Breast Cancer Screening

Breast cancer is the most common cancer in women and the 2nd-leading cause of cancer-related deaths in women in the United States. Early detection and improved pathology-specific treatments have resulted in a decrease in death rates. Several organizations provide recommendations regarding screening for specific age and risk groups. Screenings include breast examination, mammography, magnetic resonance imaging (MRI), and ultrasound (US).

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Overview

Breast Cancer

Breast cancer is a disease characterized by malignant transformation of the epithelial cells of the breast.

Epidemiology

  • Breast cancer is the most common cancer in women.
  • Accounts for 29% of all malignant diseases among women in the United States
  • Incidence: 125 cases per 100,000 women
  • Risk increases with age, with 90% of cases occurring in women > 40 years of age
  • Male breast cancer accounts for < 1% of total cases.
  • An important cause of death in women:
    • United States: the 2nd-leading cause of cancer-related deaths
    • Developing countries: the leading cause of cancer-related deaths
  • Early detection and improved treatments have reduced death rates.

Risk factors

Unmodifiable factors that increase the risk:

  • Family history:
    • Breast cancer in 1st- or 2nd-degree relatives (mother, grandmother, sister)
    • Ashkenazi Jewish descent
  • Hormonal influences: long hormone exposure due to early menarche and/or late menopause
  • Genetic mutations (examples):
    • BRCA1 (on chromosome 17q)
    • BRCA2 (on chromosome 13q)
    • p53 (on chromosome 17)
  • Increasing age
  • Breast cancer on the contralateral side

Modifiable risk factors:

  • Lifestyle factors that increase the risk: 
    • High-fat diet
    • Obesity (especially after menopause)
    • Heavy alcohol use
    • Tobacco
  • Hormonal influences that increase the risk:
    • Higher age at 1st delivery (> 30 years of age)
    • Nulliparity
    • Hormone replacement therapy after menopause (> 5 years)
  • Hormonal influences that decrease the risk: breastfeeding for at least 6 months

Mnemonics:

BReast-CAncer 1 and 2” = Mutated genes are the BRCA1 and BRCA2 genes.

Initial risk assessment

Details of the patient’s medical and personal history are needed to determine their risk:

  • Personal and family history of breast, ovarian, tubal, or peritoneal cancer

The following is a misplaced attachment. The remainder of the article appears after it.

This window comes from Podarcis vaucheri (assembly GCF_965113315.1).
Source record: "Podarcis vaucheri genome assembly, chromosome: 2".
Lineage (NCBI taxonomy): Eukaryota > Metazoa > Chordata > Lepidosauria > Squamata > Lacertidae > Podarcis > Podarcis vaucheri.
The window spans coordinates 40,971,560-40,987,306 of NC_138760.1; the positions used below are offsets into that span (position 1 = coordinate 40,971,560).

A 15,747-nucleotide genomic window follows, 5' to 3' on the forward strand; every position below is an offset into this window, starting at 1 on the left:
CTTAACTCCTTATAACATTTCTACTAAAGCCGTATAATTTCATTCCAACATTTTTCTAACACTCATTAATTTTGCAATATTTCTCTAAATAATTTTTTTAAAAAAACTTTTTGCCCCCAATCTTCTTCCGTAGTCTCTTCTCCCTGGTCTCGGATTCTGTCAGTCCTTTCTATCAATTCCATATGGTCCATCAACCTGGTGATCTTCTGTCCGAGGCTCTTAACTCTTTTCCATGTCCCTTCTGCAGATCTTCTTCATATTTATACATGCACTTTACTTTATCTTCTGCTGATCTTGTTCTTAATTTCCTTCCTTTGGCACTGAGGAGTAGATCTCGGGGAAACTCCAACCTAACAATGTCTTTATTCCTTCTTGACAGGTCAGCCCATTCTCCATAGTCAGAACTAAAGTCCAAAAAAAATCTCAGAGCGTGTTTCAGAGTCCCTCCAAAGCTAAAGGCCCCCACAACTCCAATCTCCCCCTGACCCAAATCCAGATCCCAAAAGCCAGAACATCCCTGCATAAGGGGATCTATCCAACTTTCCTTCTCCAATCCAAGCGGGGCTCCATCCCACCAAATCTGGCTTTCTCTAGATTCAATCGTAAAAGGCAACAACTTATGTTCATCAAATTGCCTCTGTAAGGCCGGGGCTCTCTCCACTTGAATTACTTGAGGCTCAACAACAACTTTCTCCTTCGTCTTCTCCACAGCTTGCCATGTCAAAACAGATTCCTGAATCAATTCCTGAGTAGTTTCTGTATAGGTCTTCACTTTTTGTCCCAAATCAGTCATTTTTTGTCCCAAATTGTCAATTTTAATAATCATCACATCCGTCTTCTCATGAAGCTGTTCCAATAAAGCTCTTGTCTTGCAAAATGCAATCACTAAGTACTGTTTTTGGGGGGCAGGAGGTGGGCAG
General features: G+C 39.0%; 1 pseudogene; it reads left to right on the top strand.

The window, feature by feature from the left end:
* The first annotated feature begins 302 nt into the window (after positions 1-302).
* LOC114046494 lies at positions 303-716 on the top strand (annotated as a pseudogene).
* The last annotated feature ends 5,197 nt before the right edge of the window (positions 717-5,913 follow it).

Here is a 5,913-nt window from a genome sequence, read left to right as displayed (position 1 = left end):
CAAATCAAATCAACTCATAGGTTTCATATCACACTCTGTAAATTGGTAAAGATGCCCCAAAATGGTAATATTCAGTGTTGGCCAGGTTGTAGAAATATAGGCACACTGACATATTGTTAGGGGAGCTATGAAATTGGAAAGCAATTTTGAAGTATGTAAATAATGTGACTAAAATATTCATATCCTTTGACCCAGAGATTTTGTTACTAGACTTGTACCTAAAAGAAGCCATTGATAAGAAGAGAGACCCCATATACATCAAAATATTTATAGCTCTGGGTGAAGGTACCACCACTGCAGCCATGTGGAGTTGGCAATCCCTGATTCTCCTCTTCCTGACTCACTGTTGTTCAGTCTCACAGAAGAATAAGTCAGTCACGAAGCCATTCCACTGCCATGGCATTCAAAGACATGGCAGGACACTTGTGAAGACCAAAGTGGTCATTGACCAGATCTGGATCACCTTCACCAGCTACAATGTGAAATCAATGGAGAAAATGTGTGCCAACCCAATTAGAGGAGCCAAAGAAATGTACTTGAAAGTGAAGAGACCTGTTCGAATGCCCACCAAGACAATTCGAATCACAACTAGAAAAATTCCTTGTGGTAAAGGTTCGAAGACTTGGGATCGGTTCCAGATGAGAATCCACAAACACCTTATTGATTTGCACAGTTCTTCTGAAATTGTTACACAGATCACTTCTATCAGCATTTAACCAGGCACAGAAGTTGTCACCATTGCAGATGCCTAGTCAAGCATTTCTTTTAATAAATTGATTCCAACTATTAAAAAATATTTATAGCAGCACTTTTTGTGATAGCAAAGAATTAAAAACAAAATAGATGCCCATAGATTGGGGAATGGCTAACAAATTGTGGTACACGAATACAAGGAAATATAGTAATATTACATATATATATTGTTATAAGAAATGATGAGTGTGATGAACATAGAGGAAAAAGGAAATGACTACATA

• Ancestry (associated with BRCA1 and 2)
  • Known carrier of a gene mutation for breast or ovarian cancer
  • Mammographic breast density
  • High-risk lesion on a previous breast biopsy
  • History of chest radiotherapy (age 10 to 30 years)

A patient’s risk for developing breast cancer can be classified as:

  • Average:
    • Have none of the above risk factors (most patients)
    • Lifetime risk < 15%
  • Moderate: 
    • Most women with a family history of breast cancer in a 1st-degree relative, but no known genetic syndrome
    • Lifetime risk 15%‒20%
  • High:
    • Patients with a known genetic predisposition, a personal history of breast cancer, or radiotherapy
    • Lifetime risk > 20%

Risk prediction models

Prediction models are utilized for specific categorization of risk, with more factors considered.

  • Breast cancer risk assessment tool (Gail model): 
    • The most commonly used risk model
    • Indicated for patients with no personal or strong family history of breast cancer 
    • Takes into account age, ethnicity, age of menarche, parity, and family history
    • Less precise for older women
    • Cannot be used in certain subgroups (such as patients with genetic mutations)
  • Other risk assessment models are used for patients with:
    • History of breast cancer or in situ breast cancer
    • Known mutation in the BRCA1 or 2 genes
    • Known or suspected inherited syndrome (linked with breast cancer)

Strategies for Screening

Breast examination

  • Self-examination: 
    • Generally discouraged
    • Can lead to unnecessary procedures (e.g., mammograms and biopsies)
  • Clinical examination:
    • Generally not recommended for average-risk women (adjunct only)
    • Utilized in the case of:
      • Women with a high risk (initial age differs depending on risk factors)
      • Any breast complaints or abnormalities
      • Low-resource settings
  • Localizing breast lesions:
    • If there is a vague or large area, then the area may be localized by a quadrant.
    • If there is a focal area, then the area will be localized by the clock face position and distance from the nipple.

Mammography

Mammography is the most effective method of detecting early breast cancer, consistently demonstrating a 20%–40% decrease in mortality among screened women:

  • High false-negative rate:
    • May miss an average of 20% of breast cancers
    • If there is clinical suspicion for malignancy, a negative mammogram does not rule out cancer, and further investigation is warranted.
  • Types:
    • Screen film mammography: mostly replaced by digital mammography in the United States
    • Digital mammography: preferred for dense breasts (approximately 50% of all women)
    • Digital breast tomosynthesis (BDT, “3-D mammography”):
      • Takes images from many angles to obtain a 3-dimensional picture
      • Improves the sensitivity and specificity of mammography
      • Preferred modality by the American College of Breast Surgeons
    • Computer-aided detection (CAD) often used: an artificial intelligence (AI) technique that uses pattern recognition to highlight suspicious features and marks the features for the radiologist to review; CAD decreases oversights 
  • The breast imaging reporting and data system (BI-RADS):